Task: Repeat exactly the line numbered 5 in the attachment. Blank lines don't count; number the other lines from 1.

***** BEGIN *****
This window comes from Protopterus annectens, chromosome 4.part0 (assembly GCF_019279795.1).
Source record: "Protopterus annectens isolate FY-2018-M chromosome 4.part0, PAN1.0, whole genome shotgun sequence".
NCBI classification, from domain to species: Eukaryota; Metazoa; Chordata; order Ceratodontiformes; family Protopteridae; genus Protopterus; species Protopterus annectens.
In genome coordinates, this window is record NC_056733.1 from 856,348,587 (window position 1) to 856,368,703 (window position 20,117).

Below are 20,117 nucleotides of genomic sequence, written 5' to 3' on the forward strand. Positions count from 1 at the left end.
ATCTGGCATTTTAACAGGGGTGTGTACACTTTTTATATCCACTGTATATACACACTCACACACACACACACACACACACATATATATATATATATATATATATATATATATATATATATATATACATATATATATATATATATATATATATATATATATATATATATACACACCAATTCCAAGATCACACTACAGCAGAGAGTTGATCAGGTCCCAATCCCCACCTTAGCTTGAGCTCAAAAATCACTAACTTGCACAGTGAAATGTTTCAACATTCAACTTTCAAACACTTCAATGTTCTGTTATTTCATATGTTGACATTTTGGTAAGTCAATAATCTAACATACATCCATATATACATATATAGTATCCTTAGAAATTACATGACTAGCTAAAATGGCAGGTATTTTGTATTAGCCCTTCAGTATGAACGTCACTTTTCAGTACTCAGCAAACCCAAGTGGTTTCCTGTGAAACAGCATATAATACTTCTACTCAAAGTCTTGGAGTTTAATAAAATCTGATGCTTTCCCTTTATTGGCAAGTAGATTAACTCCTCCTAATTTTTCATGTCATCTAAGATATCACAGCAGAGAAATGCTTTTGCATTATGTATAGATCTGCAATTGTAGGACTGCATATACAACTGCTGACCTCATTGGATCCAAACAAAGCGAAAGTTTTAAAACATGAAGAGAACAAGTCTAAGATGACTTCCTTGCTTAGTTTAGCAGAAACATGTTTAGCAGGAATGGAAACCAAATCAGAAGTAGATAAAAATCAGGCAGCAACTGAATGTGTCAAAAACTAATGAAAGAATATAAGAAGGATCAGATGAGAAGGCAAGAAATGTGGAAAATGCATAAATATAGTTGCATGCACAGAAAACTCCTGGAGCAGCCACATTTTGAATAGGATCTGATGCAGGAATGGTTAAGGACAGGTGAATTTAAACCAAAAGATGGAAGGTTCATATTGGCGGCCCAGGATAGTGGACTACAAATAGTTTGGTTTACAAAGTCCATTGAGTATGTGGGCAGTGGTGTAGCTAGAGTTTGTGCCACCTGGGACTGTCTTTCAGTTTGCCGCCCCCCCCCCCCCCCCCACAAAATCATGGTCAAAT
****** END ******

Below are 20,117 nucleotides of genomic sequence, written 5' to 3' on the forward strand. Positions count from 1 at the left end.